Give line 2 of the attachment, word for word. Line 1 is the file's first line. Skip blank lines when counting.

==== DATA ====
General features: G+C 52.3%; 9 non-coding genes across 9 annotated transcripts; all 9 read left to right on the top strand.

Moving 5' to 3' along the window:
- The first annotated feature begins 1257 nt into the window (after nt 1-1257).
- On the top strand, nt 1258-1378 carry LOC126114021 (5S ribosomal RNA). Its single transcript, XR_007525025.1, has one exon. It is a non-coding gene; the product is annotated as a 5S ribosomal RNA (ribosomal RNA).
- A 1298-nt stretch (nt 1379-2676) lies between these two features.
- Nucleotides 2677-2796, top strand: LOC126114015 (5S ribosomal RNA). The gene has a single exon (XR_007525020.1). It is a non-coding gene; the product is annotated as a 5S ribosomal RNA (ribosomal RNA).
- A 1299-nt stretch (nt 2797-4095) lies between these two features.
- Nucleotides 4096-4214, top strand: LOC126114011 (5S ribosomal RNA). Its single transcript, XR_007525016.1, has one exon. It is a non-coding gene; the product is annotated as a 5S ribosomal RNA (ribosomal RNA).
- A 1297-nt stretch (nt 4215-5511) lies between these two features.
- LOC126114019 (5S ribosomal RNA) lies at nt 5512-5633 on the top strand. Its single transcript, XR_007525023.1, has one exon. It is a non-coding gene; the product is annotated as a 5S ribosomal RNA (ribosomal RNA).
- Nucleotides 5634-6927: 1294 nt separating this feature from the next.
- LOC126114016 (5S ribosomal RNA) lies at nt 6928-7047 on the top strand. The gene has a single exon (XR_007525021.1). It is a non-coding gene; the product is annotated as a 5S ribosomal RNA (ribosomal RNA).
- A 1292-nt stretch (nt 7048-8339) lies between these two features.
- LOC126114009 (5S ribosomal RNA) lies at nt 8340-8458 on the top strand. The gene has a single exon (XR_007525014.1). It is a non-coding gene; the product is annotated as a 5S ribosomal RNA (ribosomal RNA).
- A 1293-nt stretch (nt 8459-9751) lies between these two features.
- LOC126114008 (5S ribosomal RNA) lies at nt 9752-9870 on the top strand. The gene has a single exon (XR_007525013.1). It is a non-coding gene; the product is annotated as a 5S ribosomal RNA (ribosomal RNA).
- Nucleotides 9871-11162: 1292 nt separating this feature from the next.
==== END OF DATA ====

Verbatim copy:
Moving 5' to 3' along the window: